Adaptive Immune Cell Dysregulation and Role in Acute Pancreatitis Disease Progression and Treatment
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Acute pancreatitis (AP) is an inflammation of the pancreas caused by various stimuli including excessive alcohol consumption, gallstone disease and certain viral infections. Managing specifically the severe form of AP is limited due to lack of an understanding of the complex immune events that occur during AP involving immune cells and inflammatory molecules such as cytokines. The relative abundance of various immune cells resulting from the immune dysregulation drives disease progression. In this review, we examine the literature on the adaptive immune cells in AP, the prognostic value of these cells in stratifying patients into appropriate care and treatment strategies based on cell frequency in different AP severities are discussed.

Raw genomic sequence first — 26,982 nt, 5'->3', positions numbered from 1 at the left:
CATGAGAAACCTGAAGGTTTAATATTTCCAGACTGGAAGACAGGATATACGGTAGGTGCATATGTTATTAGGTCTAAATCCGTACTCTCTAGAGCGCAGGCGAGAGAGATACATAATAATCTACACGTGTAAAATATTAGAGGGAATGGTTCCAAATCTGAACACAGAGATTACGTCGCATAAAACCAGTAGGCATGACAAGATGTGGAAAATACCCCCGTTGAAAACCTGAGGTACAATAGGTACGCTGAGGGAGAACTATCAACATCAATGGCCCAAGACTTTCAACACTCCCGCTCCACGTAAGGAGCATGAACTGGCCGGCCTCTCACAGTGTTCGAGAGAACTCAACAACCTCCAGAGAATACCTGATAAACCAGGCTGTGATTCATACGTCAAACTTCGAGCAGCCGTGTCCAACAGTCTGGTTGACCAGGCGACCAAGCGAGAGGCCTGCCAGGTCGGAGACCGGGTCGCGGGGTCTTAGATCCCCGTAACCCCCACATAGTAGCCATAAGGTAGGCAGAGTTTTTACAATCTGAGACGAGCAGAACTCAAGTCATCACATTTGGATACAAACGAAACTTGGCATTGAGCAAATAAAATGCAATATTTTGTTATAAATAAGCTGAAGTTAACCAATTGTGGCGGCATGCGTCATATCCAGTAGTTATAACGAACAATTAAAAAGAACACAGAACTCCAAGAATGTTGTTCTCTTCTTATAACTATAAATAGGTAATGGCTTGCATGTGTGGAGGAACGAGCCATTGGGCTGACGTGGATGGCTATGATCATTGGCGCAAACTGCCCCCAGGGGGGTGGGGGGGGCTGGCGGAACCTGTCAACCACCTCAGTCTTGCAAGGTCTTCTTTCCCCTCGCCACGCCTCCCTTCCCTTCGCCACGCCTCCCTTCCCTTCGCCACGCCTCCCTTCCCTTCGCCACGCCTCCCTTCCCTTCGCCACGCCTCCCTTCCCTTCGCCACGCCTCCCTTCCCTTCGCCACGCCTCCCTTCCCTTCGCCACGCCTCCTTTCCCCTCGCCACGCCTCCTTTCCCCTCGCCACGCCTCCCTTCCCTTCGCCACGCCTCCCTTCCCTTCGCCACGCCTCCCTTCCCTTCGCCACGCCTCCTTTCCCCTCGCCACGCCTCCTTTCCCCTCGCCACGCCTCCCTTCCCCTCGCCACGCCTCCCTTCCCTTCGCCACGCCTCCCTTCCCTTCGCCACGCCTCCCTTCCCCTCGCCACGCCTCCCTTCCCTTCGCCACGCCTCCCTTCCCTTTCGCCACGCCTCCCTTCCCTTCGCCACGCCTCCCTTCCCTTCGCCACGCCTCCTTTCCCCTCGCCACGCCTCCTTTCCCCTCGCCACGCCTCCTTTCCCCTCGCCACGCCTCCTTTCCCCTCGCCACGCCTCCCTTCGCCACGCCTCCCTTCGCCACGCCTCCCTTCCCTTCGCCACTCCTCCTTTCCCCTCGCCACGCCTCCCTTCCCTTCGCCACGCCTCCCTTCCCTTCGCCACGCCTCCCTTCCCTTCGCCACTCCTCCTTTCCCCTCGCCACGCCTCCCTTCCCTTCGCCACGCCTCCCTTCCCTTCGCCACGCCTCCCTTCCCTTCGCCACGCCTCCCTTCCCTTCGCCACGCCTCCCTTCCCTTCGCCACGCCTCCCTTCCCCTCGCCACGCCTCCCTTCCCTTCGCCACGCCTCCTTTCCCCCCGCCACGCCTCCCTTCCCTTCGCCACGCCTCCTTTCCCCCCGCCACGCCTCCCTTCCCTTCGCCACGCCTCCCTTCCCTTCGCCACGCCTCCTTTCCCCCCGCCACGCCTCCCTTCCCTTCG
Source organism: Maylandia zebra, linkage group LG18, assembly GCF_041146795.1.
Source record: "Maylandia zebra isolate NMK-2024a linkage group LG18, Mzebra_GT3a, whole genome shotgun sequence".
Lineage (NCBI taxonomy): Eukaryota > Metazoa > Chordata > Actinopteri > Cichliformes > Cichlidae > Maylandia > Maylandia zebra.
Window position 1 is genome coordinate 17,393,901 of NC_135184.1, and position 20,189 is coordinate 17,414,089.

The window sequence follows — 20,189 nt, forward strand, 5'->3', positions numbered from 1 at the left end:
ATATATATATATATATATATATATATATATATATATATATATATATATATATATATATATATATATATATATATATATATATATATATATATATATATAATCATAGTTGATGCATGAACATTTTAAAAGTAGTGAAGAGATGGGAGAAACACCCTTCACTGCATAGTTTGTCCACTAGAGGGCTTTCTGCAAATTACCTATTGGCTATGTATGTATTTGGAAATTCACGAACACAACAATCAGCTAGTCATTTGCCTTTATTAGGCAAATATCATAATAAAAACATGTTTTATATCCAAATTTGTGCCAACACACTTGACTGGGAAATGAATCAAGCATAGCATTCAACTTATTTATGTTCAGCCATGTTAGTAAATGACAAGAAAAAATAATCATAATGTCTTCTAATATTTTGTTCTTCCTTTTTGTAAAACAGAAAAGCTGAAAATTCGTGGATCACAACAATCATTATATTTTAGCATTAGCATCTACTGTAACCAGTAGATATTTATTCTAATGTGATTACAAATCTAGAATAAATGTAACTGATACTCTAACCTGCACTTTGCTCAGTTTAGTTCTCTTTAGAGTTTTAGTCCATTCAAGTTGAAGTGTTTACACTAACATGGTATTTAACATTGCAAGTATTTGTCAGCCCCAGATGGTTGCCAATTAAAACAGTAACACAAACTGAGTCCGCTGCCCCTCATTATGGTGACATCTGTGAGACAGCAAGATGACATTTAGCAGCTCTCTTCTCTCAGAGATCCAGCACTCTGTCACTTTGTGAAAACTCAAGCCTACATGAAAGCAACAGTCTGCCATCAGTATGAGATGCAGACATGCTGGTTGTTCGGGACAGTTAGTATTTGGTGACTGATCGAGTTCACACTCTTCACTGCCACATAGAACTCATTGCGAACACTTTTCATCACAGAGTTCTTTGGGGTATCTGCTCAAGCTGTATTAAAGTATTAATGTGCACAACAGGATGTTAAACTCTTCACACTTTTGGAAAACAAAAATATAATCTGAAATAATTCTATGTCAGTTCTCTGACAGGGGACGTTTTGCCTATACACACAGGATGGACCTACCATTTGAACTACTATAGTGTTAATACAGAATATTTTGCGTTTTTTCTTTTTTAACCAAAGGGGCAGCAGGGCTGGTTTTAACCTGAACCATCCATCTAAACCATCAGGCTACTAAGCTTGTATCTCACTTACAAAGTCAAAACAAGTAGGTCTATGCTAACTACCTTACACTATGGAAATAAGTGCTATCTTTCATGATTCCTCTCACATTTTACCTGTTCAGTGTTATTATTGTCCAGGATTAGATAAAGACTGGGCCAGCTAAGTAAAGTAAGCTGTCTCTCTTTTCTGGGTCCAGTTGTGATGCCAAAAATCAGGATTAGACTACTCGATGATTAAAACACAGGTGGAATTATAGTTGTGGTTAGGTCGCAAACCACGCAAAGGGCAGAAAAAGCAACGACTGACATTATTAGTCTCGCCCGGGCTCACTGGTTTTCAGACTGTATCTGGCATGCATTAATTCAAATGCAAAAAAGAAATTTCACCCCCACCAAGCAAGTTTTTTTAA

KeywordsAcute pancreatitis Adaptive immune cells
Compensatory anti-inflammatory response syndrome
Infectious pancreatic necrosis
Systemic inflammatory response syndrome
This Research was supported by Faculty of Health Sciences University of the Witwatersrand Individual Research Grant 001.283.8441101.5121105.5142 and Seed funding Grant 001 251 8441101 5121105 000000 0000000000 4550. The authors would like to thank Drs M. Nel and J. Devar for critical reading of the manuscript.
Compliance with Ethical Standards
Conflict of interest
The authors declare no competing interests.
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